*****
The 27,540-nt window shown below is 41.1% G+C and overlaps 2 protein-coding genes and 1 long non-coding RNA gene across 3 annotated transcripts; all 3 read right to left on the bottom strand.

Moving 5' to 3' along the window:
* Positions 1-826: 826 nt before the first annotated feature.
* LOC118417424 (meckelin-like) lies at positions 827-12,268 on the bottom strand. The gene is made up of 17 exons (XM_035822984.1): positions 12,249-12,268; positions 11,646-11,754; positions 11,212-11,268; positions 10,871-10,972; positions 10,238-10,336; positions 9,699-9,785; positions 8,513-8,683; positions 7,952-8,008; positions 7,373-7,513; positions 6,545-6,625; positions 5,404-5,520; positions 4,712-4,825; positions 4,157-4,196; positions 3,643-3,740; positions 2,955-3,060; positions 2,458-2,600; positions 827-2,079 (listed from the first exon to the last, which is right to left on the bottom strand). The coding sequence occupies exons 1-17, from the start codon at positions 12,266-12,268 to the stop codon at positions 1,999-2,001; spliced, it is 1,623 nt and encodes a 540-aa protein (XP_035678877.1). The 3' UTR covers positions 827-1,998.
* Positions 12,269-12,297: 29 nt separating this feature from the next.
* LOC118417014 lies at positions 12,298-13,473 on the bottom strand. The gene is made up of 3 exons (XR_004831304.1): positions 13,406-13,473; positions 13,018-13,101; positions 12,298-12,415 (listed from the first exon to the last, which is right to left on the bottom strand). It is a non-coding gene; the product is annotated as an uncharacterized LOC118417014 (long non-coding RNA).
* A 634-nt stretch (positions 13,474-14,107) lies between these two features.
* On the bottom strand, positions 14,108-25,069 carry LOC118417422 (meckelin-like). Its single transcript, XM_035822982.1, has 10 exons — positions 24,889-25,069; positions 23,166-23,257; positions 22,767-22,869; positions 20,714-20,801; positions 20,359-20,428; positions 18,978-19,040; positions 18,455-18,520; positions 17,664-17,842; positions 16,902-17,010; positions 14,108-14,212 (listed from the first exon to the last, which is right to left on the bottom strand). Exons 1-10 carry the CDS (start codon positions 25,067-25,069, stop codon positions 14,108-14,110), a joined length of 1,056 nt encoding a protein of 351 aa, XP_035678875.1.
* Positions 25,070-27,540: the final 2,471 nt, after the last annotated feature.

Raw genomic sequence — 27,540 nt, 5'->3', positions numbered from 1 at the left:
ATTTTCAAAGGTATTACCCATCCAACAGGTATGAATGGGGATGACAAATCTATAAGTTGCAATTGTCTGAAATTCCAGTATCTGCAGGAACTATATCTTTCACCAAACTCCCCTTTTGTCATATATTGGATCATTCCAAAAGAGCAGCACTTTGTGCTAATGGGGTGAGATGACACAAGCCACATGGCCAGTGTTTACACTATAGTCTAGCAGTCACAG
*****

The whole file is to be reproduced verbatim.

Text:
The 27,540-nt window shown below is 41.1% G+C and overlaps 2 protein-coding genes and 1 long non-coding RNA gene across 3 annotated transcripts; all 3 read right to left on the bottom strand.

Moving 5' to 3' along the window:
* Positions 1-826: 826 nt before the first annotated feature.
* LOC118417424 (meckelin-like) lies at positions 827-12,268 on the bottom strand. The gene is made up of 17 exons (XM_035822984.1): positions 12,249-12,268; positions 11,646-11,754; positions 11,212-11,268; positions 10,871-10,972; positions 10,238-10,336; positions 9,699-9,785; positions 8,513-8,683; positions 7,952-8,008; positions 7,373-7,513; positions 6,545-6,625; positions 5,404-5,520; positions 4,712-4,825; positions 4,157-4,196; positions 3,643-3,740; positions 2,955-3,060; positions 2,458-2,600; positions 827-2,079 (listed from the first exon to the last, which is right to left on the bottom strand). The coding sequence occupies exons 1-17, from the start codon at positions 12,266-12,268 to the stop codon at positions 1,999-2,001; spliced, it is 1,623 nt and encodes a 540-aa protein (XP_035678877.1). The 3' UTR covers positions 827-1,998.
* Positions 12,269-12,297: 29 nt separating this feature from the next.
* LOC118417014 lies at positions 12,298-13,473 on the bottom strand. The gene is made up of 3 exons (XR_004831304.1): positions 13,406-13,473; positions 13,018-13,101; positions 12,298-12,415 (listed from the first exon to the last, which is right to left on the bottom strand). It is a non-coding gene; the product is annotated as an uncharacterized LOC118417014 (long non-coding RNA).
* A 634-nt stretch (positions 13,474-14,107) lies between these two features.
* On the bottom strand, positions 14,108-25,069 carry LOC118417422 (meckelin-like). Its single transcript, XM_035822982.1, has 10 exons — positions 24,889-25,069; positions 23,166-23,257; positions 22,767-22,869; positions 20,714-20,801; positions 20,359-20,428; positions 18,978-19,040; positions 18,455-18,520; positions 17,664-17,842; positions 16,902-17,010; positions 14,108-14,212 (listed from the first exon to the last, which is right to left on the bottom strand). Exons 1-10 carry the CDS (start codon positions 25,067-25,069, stop codon positions 14,108-14,110), a joined length of 1,056 nt encoding a protein of 351 aa, XP_035678875.1.
* Positions 25,070-27,540: the final 2,471 nt, after the last annotated feature.

Raw genomic sequence — 27,540 nt, 5'->3', positions numbered from 1 at the left:
ATTTTCAAAGGTATTACCCATCCAACAGGTATGAATGGGGATGACAAATCTATAAGTTGCAATTGTCTGAAATTCCAGTATCTGCAGGAACTATATCTTTCACCAAACTCCCCTTTTGTCATATATTGGATCATTCCAAAAGAGCAGCACTTTGTGCTAATGGGGTGAGATGACACAAGCCACATGGCCAGTGTTTACACTATAGTCTAGCAGTCACAG